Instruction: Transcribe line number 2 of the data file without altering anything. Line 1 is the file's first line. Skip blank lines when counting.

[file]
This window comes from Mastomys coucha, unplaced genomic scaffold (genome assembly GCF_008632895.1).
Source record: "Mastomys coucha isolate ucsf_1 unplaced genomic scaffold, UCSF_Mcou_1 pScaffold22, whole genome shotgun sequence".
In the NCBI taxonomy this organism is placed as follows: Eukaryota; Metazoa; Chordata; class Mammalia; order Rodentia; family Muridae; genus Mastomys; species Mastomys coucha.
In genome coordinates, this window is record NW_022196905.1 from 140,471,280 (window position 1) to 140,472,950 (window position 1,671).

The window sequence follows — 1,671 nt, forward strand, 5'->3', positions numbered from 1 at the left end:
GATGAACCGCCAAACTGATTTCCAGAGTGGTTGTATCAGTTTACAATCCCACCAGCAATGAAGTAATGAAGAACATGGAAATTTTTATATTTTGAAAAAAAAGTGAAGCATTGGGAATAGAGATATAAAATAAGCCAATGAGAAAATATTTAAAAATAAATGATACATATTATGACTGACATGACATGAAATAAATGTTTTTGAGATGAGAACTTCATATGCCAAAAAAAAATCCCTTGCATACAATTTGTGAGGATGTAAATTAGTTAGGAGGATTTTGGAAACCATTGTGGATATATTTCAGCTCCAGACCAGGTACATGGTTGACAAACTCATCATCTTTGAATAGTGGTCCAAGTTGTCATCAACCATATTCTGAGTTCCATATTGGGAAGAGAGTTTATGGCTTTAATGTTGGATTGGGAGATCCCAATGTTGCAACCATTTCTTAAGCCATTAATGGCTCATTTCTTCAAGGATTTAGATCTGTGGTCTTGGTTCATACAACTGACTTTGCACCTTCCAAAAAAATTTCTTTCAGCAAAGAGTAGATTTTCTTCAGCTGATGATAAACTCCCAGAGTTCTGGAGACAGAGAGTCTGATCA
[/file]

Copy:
Source record: "Mastomys coucha isolate ucsf_1 unplaced genomic scaffold, UCSF_Mcou_1 pScaffold22, whole genome shotgun sequence".